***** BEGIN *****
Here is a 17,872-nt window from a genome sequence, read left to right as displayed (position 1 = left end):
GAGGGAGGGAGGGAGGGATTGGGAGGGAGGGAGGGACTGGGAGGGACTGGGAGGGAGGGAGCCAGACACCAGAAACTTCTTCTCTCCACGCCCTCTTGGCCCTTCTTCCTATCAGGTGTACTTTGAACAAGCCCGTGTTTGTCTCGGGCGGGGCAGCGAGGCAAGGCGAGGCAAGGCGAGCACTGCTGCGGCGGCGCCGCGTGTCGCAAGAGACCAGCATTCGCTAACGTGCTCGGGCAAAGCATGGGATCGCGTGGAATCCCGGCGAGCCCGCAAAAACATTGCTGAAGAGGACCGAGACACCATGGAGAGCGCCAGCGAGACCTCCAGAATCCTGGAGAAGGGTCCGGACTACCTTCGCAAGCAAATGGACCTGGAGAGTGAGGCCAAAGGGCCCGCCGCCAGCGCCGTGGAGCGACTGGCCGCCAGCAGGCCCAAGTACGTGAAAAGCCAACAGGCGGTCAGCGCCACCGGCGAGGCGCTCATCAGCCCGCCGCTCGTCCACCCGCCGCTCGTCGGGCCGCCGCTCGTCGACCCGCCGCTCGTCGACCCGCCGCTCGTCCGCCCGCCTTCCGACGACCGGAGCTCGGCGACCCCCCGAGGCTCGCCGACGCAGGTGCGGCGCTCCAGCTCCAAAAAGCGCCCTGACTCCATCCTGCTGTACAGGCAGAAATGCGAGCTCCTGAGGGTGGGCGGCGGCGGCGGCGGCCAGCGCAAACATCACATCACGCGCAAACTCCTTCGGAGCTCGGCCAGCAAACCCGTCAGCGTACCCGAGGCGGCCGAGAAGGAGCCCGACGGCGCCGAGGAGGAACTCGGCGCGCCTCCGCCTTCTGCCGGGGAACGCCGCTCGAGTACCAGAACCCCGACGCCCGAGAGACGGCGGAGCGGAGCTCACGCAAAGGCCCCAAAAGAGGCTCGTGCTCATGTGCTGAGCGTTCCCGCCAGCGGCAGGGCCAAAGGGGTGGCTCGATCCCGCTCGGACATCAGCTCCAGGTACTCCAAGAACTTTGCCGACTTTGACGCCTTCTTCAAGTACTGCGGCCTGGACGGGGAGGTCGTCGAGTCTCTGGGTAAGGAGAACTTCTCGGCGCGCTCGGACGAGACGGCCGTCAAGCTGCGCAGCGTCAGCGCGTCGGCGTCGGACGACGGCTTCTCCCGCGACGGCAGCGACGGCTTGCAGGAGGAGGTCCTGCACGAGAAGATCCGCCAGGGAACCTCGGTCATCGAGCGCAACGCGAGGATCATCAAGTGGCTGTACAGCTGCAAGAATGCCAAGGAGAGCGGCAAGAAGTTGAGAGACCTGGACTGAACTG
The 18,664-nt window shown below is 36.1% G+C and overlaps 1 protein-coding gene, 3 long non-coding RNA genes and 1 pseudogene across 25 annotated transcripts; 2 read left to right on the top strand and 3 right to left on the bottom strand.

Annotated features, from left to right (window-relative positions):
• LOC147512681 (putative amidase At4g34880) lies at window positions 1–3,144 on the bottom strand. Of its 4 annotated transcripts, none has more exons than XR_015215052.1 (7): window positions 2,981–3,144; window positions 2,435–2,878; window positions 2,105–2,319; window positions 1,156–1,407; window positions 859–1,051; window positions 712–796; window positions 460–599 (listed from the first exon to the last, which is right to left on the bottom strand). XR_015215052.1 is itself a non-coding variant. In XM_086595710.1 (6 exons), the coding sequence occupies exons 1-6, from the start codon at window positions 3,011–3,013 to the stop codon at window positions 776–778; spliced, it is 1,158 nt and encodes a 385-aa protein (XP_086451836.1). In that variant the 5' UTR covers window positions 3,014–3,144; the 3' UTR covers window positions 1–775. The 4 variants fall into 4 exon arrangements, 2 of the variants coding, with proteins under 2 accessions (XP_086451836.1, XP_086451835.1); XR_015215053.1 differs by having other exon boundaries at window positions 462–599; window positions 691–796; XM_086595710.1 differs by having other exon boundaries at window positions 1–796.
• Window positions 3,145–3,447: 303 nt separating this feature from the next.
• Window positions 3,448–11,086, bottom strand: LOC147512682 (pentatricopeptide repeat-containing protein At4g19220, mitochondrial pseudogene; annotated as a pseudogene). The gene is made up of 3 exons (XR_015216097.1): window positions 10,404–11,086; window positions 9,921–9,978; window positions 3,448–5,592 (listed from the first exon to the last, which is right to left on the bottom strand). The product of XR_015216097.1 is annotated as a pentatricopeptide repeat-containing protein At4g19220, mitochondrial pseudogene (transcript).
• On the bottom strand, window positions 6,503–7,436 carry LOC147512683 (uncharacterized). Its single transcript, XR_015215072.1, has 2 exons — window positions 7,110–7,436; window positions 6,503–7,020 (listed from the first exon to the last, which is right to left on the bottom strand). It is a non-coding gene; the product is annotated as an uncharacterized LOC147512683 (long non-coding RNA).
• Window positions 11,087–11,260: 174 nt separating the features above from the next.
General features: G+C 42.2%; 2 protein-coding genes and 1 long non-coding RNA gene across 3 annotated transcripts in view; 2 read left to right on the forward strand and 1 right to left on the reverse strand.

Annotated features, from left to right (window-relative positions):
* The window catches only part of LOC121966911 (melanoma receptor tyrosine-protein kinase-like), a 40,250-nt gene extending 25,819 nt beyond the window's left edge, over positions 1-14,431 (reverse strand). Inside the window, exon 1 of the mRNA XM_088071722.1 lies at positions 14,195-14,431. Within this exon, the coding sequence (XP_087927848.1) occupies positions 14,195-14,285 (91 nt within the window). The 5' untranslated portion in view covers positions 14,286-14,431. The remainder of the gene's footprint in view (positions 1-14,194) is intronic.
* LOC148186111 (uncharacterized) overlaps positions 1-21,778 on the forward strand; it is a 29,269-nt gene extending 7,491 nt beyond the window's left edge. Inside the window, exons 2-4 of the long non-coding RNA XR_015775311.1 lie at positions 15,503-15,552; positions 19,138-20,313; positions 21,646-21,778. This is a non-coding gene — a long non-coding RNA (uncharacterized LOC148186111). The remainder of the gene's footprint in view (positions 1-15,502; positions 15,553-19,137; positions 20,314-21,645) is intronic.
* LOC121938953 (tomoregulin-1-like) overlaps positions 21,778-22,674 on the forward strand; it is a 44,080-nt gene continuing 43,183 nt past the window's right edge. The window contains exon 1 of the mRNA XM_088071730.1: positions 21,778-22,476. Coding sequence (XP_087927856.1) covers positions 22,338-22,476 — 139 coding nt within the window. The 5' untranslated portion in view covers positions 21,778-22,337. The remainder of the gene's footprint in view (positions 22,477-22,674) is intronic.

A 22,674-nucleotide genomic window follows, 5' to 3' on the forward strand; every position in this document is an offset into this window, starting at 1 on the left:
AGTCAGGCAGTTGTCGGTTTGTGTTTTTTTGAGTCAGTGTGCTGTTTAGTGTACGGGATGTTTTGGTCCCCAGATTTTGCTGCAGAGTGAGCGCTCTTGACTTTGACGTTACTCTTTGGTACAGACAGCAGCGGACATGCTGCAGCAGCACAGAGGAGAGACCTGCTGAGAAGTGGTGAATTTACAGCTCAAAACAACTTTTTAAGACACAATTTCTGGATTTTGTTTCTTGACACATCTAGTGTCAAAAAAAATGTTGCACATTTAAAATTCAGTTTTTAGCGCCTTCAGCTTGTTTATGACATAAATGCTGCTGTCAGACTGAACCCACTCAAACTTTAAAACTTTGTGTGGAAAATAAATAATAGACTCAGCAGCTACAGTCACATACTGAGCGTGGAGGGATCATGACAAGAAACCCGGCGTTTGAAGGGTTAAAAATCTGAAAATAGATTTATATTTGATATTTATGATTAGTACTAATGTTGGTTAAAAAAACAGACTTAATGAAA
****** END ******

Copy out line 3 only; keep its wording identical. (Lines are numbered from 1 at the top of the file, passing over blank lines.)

The 18,664-nt window shown below is 36.1% G+C and overlaps 1 protein-coding gene, 3 long non-coding RNA genes and 1 pseudogene across 25 annotated transcripts; 2 read left to right on the top strand and 3 right to left on the bottom strand.